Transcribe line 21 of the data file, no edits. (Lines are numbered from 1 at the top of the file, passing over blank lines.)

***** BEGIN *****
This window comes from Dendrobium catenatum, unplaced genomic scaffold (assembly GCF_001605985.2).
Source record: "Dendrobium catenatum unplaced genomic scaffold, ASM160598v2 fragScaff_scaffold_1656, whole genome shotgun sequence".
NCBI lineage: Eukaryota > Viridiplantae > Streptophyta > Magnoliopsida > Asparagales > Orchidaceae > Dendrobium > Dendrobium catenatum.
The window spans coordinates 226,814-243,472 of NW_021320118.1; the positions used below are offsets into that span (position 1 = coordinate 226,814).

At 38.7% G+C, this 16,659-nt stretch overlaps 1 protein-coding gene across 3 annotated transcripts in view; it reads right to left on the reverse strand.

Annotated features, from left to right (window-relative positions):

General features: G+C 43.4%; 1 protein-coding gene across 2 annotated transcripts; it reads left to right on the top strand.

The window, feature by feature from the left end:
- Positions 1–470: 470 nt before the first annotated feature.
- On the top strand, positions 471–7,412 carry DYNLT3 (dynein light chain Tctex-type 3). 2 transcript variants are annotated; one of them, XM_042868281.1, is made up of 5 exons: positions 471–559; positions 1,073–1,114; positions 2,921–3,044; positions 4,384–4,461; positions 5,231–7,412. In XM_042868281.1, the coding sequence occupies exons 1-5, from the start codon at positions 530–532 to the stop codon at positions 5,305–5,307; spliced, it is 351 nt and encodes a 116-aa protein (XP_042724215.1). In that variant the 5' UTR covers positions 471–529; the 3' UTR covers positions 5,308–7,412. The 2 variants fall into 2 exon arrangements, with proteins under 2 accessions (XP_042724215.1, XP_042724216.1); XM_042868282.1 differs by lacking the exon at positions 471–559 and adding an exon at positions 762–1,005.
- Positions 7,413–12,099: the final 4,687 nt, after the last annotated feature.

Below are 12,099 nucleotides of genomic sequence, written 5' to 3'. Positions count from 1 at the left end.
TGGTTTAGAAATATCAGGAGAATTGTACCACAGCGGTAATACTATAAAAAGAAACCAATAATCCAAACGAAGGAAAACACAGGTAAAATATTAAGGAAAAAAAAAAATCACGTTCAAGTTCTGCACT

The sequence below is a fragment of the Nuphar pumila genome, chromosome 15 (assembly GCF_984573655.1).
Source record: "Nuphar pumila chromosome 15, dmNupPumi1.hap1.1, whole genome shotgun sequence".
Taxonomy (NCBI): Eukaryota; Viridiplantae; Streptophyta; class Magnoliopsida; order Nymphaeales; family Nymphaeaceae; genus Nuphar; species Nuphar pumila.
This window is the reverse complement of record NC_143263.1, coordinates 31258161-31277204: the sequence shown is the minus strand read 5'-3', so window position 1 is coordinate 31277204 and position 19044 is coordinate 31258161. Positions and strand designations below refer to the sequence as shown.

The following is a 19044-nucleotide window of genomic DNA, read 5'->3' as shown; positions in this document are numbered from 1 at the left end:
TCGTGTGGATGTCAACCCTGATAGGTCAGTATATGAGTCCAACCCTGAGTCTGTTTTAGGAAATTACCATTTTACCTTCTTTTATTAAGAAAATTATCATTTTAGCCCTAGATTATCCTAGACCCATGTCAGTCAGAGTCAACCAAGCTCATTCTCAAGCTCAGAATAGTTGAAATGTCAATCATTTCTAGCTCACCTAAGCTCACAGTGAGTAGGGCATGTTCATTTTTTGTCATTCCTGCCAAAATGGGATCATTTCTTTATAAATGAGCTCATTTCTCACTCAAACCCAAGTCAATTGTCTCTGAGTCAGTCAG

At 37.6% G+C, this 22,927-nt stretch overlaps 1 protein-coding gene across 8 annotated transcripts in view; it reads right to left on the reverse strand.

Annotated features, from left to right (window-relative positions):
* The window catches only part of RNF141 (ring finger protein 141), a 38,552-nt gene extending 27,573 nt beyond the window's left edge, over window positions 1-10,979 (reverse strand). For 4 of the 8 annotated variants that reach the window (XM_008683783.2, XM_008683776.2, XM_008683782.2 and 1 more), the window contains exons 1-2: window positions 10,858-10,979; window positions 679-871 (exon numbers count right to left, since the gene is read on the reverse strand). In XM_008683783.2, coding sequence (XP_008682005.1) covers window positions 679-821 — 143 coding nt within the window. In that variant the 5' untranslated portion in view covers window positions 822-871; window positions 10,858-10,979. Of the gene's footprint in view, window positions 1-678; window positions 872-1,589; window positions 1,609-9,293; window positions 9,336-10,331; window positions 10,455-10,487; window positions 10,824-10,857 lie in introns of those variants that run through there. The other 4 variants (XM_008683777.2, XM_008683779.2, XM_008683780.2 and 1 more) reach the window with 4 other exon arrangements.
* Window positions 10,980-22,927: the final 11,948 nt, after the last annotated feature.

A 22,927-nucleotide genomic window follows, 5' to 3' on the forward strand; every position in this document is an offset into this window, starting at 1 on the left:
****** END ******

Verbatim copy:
Annotated features, from left to right (window-relative positions):